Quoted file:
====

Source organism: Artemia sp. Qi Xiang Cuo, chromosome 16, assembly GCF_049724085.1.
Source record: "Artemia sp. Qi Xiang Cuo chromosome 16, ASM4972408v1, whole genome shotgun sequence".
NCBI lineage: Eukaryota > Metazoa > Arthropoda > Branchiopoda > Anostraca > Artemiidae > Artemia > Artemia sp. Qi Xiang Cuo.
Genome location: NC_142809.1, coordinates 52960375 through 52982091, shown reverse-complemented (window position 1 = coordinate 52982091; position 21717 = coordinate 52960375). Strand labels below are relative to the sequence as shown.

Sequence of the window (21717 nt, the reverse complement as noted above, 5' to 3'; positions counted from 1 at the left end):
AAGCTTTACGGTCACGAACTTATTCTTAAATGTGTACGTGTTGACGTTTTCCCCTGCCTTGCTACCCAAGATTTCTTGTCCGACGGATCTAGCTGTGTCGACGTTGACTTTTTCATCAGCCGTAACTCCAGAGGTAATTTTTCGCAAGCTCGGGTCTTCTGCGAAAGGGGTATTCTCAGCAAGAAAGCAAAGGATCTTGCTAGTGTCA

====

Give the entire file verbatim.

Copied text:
Source organism: Artemia sp. Qi Xiang Cuo, chromosome 16, assembly GCF_049724085.1.
Source record: "Artemia sp. Qi Xiang Cuo chromosome 16, ASM4972408v1, whole genome shotgun sequence".
NCBI lineage: Eukaryota > Metazoa > Arthropoda > Branchiopoda > Anostraca > Artemiidae > Artemia > Artemia sp. Qi Xiang Cuo.
Genome location: NC_142809.1, coordinates 52960375 through 52982091, shown reverse-complemented (window position 1 = coordinate 52982091; position 21717 = coordinate 52960375). Strand labels below are relative to the sequence as shown.

Sequence of the window (21717 nt, the reverse complement as noted above, 5' to 3'; positions counted from 1 at the left end):
AAGCTTTACGGTCACGAACTTATTCTTAAATGTGTACGTGTTGACGTTTTCCCCTGCCTTGCTACCCAAGATTTCTTGTCCGACGGATCTAGCTGTGTCGACGTTGACTTTTTCATCAGCCGTAACTCCAGAGGTAATTTTTCGCAAGCTCGGGTCTTCTGCGAAAGGGGTATTCTCAGCAAGAAAGCAAAGGATCTTGCTAGTGTCA